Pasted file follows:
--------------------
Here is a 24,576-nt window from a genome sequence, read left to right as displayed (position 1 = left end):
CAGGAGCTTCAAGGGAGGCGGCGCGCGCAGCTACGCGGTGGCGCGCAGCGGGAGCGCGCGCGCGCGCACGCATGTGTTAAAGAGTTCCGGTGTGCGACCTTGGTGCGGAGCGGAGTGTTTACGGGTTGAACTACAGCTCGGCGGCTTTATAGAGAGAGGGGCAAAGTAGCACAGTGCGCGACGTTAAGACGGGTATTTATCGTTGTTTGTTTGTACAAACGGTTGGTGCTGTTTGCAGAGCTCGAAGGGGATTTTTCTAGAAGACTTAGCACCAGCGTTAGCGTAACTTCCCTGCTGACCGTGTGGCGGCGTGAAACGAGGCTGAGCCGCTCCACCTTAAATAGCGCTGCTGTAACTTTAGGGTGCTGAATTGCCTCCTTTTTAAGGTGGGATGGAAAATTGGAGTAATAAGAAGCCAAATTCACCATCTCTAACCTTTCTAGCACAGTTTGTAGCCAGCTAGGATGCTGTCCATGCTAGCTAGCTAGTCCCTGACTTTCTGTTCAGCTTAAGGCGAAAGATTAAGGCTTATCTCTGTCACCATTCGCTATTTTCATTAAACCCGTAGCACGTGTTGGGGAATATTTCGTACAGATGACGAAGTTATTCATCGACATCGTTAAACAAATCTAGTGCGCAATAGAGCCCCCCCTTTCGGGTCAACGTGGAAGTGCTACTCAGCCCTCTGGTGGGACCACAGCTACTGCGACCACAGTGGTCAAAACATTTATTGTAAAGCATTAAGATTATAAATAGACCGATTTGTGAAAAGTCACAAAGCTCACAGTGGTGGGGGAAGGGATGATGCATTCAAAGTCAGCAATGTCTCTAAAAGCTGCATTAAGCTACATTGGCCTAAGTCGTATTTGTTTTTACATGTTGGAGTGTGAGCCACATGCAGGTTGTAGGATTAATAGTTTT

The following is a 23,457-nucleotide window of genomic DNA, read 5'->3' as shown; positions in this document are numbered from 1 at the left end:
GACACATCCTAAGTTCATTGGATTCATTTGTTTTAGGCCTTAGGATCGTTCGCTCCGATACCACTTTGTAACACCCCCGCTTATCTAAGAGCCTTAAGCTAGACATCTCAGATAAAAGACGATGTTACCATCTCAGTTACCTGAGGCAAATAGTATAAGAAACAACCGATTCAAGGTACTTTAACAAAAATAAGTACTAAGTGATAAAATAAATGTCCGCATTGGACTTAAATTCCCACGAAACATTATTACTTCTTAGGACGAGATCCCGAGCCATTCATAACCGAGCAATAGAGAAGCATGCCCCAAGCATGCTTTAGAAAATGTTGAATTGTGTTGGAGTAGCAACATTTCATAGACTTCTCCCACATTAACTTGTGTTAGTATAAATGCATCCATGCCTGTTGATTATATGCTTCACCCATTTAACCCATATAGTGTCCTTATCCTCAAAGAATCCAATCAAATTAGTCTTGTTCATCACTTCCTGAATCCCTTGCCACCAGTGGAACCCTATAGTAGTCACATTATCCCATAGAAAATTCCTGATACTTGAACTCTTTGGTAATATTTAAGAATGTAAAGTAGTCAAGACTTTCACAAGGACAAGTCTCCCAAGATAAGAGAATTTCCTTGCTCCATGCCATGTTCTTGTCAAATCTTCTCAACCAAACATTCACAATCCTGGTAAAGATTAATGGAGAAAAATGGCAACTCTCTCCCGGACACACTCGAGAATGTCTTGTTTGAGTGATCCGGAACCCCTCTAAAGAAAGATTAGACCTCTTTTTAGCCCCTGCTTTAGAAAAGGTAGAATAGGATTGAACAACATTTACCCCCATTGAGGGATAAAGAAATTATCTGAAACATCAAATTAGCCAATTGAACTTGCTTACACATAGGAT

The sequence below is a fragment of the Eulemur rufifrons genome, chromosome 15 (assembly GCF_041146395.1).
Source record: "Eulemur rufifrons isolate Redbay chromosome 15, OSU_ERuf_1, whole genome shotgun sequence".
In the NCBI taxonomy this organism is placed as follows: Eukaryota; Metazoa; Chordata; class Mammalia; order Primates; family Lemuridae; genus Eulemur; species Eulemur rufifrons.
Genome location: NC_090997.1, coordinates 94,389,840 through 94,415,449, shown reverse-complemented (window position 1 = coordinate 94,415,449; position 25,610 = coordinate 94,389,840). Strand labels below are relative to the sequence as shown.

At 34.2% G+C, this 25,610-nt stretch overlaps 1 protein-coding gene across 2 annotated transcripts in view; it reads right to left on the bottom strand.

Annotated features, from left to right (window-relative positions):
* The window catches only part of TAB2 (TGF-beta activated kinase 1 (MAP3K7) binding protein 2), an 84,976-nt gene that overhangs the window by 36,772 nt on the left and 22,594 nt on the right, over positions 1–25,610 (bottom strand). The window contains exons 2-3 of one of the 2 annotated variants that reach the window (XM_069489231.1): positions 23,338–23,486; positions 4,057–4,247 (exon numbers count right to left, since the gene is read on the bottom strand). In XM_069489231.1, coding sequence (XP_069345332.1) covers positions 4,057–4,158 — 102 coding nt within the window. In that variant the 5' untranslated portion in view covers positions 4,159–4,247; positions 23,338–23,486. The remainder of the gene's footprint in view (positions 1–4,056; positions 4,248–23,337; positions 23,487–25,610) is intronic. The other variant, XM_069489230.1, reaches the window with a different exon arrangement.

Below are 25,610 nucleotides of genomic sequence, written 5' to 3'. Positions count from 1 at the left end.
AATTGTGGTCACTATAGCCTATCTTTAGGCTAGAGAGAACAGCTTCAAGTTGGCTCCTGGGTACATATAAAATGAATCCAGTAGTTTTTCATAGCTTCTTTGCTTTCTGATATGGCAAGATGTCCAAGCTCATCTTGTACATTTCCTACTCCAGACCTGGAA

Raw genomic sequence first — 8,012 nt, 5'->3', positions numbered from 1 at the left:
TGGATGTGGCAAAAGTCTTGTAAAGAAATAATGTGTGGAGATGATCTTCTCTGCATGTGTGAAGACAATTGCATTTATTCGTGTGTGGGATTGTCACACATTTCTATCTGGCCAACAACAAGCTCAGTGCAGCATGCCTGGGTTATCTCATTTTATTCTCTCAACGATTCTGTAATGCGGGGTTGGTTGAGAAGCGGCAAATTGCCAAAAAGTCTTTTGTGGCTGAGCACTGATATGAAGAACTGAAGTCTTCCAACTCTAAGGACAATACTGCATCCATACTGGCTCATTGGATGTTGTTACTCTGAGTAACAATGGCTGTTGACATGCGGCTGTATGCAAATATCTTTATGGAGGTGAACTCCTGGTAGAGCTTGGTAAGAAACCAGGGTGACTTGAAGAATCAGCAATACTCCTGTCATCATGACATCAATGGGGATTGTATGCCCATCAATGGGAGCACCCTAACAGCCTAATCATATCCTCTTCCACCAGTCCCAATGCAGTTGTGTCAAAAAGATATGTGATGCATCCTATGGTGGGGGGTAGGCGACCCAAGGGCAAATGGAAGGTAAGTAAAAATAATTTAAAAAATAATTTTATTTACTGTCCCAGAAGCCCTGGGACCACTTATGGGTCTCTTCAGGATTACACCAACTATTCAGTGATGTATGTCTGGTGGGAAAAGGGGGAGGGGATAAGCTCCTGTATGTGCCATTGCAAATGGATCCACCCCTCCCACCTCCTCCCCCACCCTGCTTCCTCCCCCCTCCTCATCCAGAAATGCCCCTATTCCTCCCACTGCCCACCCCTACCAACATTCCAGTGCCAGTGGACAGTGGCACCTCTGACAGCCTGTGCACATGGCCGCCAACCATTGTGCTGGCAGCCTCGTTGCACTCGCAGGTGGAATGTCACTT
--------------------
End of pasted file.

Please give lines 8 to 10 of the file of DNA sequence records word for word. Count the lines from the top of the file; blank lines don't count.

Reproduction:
Genome location: NC_090997.1, coordinates 94,389,840 through 94,415,449, shown reverse-complemented (window position 1 = coordinate 94,415,449; position 25,610 = coordinate 94,389,840). Strand labels below are relative to the sequence as shown.

At 34.2% G+C, this 25,610-nt stretch overlaps 1 protein-coding gene across 2 annotated transcripts in view; it reads right to left on the bottom strand.

Annotated features, from left to right (window-relative positions):